Is there a difference between being an author and a writer? Until last week, I would have said yes, because it has long been my contention that authors and writers are not the same literary animal. My opinion was that historians (including myself) are authors only. We are not writers. Academic historians research and write synthetic works of historical analysis. What we say is potentially more important to us than how we say it. Writers, in particular those who deal in non-fiction, were to me a different breed of folk. They have the freedom to write from their feelings, observations, and opinions in ways that academic historians do not. The way a writer says something with their words can be the main event of what they write.

My mind has been changed about this and I now contend there is no difference between a good writer and a good author. Historians are writers, or at least they should attempt to be. This revelation came to me because I recently attended the summer writing workshop sponsored by the Writer's League of Texas. The League holds this annual event at Sul Ross State University in Alpine. I was one of almost a dozen students in a seminar taught by Joe Nick Patoski, who is one of the most wide-published writers in the southwestern United States. "Writing with Sense of Place" served as the title and frame of reference for this seminar.

Joe Nick Patoski
Joe Nick Patoski has written a shelf-full of books that people read everyday. His forthcoming book on the history of the Dallas Cowboys promises to be a true blockbuster. Joe Nick put all of us attending the seminar through our writing paces while he engaged in a constantly fascinating barrage of animated talk that explained literally everything he knew about how to be a writer. His talk is the equal of his writing. Over the course of the week he extemporaneously spoke a book to us verbally. Its title could have been "How To Be a Good Writer." It was a magnum opus.

Tom Michael and Rachael Osler Lindley visited the seminar to talk about their radio station, KRTS, 93.5 FM. This PBS station, popularly known as Marfa Public Radio, is one of the smaller public broadcasting stations in the nation. It mounts each day a full schedule of national and local programs, many of which highlight writers and their work. It was fun while in Alpine to tune-in KRTS on my radio dial instead of being an internet listener, my usual means of hearing the station. Historian Lonn Taylor also visited our group to read from his latest book, Rambling Boy, and talk about his very popular writing. Taylor writes a regular column for the Big Sentinel in addition to being heard regularly on Marfa Public Radio. Curator Mary Bones took us on a tour of the Museum of the Big Bend, something that regally highlighted our sense of place about the region.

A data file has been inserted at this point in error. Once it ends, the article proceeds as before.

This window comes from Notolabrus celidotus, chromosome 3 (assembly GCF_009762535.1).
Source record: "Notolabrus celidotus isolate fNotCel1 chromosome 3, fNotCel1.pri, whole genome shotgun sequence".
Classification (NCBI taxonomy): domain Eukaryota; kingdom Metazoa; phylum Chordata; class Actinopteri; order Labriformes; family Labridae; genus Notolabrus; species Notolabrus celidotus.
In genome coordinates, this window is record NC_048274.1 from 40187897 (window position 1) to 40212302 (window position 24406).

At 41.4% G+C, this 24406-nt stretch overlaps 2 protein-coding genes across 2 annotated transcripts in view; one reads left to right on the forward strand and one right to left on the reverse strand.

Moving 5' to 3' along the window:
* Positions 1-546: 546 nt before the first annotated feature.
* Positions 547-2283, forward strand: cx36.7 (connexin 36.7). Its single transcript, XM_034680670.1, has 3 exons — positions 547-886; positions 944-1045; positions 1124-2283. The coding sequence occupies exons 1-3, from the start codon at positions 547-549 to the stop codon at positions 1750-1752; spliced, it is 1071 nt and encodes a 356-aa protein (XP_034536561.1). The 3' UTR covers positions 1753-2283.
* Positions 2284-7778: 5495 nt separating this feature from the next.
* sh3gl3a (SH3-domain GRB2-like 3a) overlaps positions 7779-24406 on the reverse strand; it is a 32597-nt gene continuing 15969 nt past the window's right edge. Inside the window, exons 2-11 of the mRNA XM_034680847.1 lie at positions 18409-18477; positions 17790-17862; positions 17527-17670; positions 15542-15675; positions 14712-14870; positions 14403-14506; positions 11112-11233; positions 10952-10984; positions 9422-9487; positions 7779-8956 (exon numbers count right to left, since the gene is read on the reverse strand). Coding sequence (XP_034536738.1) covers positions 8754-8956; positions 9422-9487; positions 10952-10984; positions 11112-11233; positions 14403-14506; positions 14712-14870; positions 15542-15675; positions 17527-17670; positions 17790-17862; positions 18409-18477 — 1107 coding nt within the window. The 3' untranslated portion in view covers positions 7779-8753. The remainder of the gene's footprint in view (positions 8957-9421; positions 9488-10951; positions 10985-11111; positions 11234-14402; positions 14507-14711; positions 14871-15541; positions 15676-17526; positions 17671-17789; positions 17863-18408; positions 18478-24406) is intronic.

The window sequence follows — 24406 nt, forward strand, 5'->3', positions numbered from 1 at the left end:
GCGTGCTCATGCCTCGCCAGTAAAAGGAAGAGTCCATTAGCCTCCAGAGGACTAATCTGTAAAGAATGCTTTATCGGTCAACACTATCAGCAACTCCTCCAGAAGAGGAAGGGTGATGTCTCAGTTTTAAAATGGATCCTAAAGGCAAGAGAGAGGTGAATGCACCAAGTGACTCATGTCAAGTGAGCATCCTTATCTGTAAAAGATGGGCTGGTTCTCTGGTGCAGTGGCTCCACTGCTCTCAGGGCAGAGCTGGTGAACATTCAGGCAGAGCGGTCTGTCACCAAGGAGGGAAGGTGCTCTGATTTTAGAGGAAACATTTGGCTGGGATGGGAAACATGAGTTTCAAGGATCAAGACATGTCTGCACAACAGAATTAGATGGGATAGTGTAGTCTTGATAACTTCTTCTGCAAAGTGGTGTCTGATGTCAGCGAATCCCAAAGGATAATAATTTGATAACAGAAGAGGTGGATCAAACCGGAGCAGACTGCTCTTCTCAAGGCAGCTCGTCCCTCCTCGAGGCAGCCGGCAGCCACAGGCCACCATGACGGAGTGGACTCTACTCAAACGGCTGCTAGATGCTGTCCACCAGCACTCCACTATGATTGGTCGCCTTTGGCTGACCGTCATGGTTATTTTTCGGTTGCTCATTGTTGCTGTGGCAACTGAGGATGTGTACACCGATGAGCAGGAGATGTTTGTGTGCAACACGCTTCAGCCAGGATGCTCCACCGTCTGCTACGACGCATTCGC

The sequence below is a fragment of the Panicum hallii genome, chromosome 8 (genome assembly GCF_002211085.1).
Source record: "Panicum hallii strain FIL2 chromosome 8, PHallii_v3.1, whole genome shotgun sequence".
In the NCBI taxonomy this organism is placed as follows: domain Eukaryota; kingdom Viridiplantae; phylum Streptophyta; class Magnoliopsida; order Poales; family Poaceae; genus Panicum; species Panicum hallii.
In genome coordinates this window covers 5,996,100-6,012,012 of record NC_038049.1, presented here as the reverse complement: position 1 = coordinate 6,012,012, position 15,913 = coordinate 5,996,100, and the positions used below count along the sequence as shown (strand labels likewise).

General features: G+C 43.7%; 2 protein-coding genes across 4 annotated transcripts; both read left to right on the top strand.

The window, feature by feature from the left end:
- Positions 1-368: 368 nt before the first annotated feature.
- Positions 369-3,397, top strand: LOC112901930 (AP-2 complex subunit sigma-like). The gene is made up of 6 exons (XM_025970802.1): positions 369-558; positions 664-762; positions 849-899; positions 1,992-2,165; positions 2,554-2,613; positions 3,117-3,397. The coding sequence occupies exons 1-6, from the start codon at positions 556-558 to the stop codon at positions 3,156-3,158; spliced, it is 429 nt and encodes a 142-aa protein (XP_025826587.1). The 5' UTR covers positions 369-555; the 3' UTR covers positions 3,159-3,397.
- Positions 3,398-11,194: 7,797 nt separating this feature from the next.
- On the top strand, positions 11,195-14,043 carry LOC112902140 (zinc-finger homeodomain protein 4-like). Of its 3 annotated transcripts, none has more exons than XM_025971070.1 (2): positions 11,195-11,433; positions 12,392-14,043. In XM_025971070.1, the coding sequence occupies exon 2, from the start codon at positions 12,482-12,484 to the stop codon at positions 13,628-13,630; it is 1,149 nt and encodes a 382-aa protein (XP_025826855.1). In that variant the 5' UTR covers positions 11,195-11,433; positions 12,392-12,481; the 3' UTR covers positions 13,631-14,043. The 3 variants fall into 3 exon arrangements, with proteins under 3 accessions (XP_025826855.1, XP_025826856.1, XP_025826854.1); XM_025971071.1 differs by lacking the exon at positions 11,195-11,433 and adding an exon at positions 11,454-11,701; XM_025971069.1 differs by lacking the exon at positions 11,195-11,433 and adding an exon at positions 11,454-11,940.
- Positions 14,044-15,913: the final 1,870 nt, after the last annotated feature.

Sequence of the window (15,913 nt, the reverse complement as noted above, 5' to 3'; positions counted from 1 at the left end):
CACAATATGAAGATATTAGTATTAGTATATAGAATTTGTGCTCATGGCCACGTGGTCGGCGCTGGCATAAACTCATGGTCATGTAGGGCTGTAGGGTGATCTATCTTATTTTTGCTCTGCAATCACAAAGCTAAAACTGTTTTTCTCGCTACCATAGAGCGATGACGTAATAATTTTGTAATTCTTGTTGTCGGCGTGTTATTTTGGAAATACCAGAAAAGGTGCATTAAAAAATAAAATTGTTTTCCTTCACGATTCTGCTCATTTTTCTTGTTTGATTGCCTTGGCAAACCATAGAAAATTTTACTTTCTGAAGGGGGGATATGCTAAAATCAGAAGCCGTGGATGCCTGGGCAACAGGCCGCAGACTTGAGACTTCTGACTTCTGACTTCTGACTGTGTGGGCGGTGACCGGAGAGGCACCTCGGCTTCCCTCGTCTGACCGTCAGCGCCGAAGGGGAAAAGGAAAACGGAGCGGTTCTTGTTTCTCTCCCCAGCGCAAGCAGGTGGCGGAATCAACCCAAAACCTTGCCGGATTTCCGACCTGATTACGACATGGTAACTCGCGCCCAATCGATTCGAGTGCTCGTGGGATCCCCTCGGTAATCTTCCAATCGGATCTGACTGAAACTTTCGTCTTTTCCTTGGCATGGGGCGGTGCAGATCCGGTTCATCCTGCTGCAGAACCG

The fine writing and cogent comments manifested by the other participants in the seminar, many of whom are also published writers, served as powerful reinforcements to Joe Nick's writing exercises, the class visitors, and our group discussions. I was happy with my participation because I was able to shake the archival dust off some of the things that I wrote in the seminar. In fact, a few things I put on paper actually read as if they had been written by a writer.

For Joe Nick Patoski's website, Click Here.
For the Writer's League of Texas website, Click Here.
For Marfa Public Radio, Cllick Here.
For Lonn Taylor's column, Rambling Boy, Click Here.
For the Museum of the Big Bend, Click Here.

Wednesday, August 1, 2012

Summer Reading from the National Endowment for the Humanities

Several years ago Michael Gillette, Executive Director of Humanities Texas, began canvassing writers, academics, authors, and others throughout Texas in a very successful effort to garner summer reading selections from them. This annual reading list is always a very popular feature of the Humanities Texas newsletter which appears online each summer. Over the years, I have learned about dozens of fine books that have greatly enriched my summer reading fun. The National Endowment for the Humanities has highlighted this Humanities Texas annual list in its current web-based newsletter. The NEH article contains sample suggestions from several Texas authors and writers. Those included are Steven L. Davis, Norma Cantu, Shirline Bridgewater, Crista Deluzio, Noami Shahib Nye, and me. My recommendation centered on Stephen Harrigan's Remember Ben Clayton, a book that I very much enjoyed. Good Reading to you this summer. 

For the National Endowment for the Humanities article, Click Here.
For the full list from Humanities Texas, Click Here.

Saturday, July 14, 2012

Frank Reaugh: Pastel Poet of the Texas Plains

Film Crew Setting Up
I had the very interesting and exciting experience being filmed as a "talking head" by noted independent film maker Marla Fields, who is currently making a documentary on the life of famed Texas artist Frank Reaugh. He is best known as the painter to the longhorns. Reaugh was a pioneer artist who lived from 1860 until 1945, spending most of his career in Dallas. His home and studio still stands in Oak Cliff. In the 1880s, he attended art school in St. Louis and eventually studied at the Académie Julian in Paris during the winter of 1888–89. Moving to Dallas in 1890, Reaugh quickly became enthralled with the cattle kingdom and routinely made trips to the western part of the state to paint longhorns. He painted thousands of such images while he became one of the most accomplished art teachers in early twentieth century Texas. Starting in the early years of the twentieth century, Reaugh began leading summer expeditions for his students that ranged over vast parts of West Texas. He and his students painted as they travelled, first by wagon and then by automobile. Back home in Dallas, he established a public art gallery at the library in 1903 and founded the Dallas Art Association. That latter organization was the forerunner of the modern Dallas Museum of Art. Today, the Pan Handle Plains Historical Museum in Canyon has the largest public collection of his work. Marla Fields is currently making a documentary of Reaugh's life that involves the participation of historians, artists, museum curators, and art critics. It was my task to set Reaugh's life into historical context within the larger scope of Texas History.